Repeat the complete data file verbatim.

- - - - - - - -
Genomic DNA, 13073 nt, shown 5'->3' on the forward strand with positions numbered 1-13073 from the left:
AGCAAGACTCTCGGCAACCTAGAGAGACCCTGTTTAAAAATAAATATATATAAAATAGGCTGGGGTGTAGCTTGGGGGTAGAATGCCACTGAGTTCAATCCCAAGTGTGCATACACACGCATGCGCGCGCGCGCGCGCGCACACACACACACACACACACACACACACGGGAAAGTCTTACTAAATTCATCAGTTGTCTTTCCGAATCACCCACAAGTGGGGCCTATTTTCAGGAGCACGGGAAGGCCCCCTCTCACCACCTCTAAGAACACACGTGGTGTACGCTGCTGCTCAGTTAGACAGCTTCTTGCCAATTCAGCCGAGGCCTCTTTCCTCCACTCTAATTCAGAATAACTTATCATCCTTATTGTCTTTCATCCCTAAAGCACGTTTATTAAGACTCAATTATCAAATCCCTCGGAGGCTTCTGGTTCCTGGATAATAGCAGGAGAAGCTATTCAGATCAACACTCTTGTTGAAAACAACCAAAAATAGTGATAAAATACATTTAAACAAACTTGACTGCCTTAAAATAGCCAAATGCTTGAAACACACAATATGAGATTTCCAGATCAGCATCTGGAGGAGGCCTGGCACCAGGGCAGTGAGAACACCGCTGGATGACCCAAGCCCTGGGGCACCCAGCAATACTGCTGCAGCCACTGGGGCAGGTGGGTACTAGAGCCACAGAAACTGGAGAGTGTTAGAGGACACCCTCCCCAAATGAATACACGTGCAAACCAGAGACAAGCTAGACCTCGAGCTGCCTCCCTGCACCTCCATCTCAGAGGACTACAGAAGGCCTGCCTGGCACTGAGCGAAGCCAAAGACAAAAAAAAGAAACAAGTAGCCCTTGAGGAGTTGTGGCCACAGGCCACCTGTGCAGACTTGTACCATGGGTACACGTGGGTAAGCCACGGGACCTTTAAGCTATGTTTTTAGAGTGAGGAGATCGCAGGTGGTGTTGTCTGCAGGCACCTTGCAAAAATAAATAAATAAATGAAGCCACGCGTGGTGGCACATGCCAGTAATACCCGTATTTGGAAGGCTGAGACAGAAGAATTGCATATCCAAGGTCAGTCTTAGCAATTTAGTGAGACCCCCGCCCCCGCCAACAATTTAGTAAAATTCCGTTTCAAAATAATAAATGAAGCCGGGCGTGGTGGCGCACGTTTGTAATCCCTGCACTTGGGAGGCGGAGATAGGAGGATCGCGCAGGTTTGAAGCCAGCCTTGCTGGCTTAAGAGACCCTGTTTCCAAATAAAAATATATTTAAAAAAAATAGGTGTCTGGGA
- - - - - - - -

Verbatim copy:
Genomic DNA, 13073 nt, shown 5'->3' on the forward strand with positions numbered 1-13073 from the left:
AGCAAGACTCTCGGCAACCTAGAGAGACCCTGTTTAAAAATAAATATATATAAAATAGGCTGGGGTGTAGCTTGGGGGTAGAATGCCACTGAGTTCAATCCCAAGTGTGCATACACACGCATGCGCGCGCGCGCGCGCGCACACACACACACACACACACACACACACGGGAAAGTCTTACTAAATTCATCAGTTGTCTTTCCGAATCACCCACAAGTGGGGCCTATTTTCAGGAGCACGGGAAGGCCCCCTCTCACCACCTCTAAGAACACACGTGGTGTACGCTGCTGCTCAGTTAGACAGCTTCTTGCCAATTCAGCCGAGGCCTCTTTCCTCCACTCTAATTCAGAATAACTTATCATCCTTATTGTCTTTCATCCCTAAAGCACGTTTATTAAGACTCAATTATCAAATCCCTCGGAGGCTTCTGGTTCCTGGATAATAGCAGGAGAAGCTATTCAGATCAACACTCTTGTTGAAAACAACCAAAAATAGTGATAAAATACATTTAAACAAACTTGACTGCCTTAAAATAGCCAAATGCTTGAAACACACAATATGAGATTTCCAGATCAGCATCTGGAGGAGGCCTGGCACCAGGGCAGTGAGAACACCGCTGGATGACCCAAGCCCTGGGGCACCCAGCAATACTGCTGCAGCCACTGGGGCAGGTGGGTACTAGAGCCACAGAAACTGGAGAGTGTTAGAGGACACCCTCCCCAAATGAATACACGTGCAAACCAGAGACAAGCTAGACCTCGAGCTGCCTCCCTGCACCTCCATCTCAGAGGACTACAGAAGGCCTGCCTGGCACTGAGCGAAGCCAAAGACAAAAAAAAGAAACAAGTAGCCCTTGAGGAGTTGTGGCCACAGGCCACCTGTGCAGACTTGTACCATGGGTACACGTGGGTAAGCCACGGGACCTTTAAGCTATGTTTTTAGAGTGAGGAGATCGCAGGTGGTGTTGTCTGCAGGCACCTTGCAAAAATAAATAAATAAATGAAGCCACGCGTGGTGGCACATGCCAGTAATACCCGTATTTGGAAGGCTGAGACAGAAGAATTGCATATCCAAGGTCAGTCTTAGCAATTTAGTGAGACCCCCGCCCCCGCCAACAATTTAGTAAAATTCCGTTTCAAAATAATAAATGAAGCCGGGCGTGGTGGCGCACGTTTGTAATCCCTGCACTTGGGAGGCGGAGATAGGAGGATCGCGCAGGTTTGAAGCCAGCCTTGCTGGCTTAAGAGACCCTGTTTCCAAATAAAAATATATTTAAAAAAAATAGGTGTCTGGGA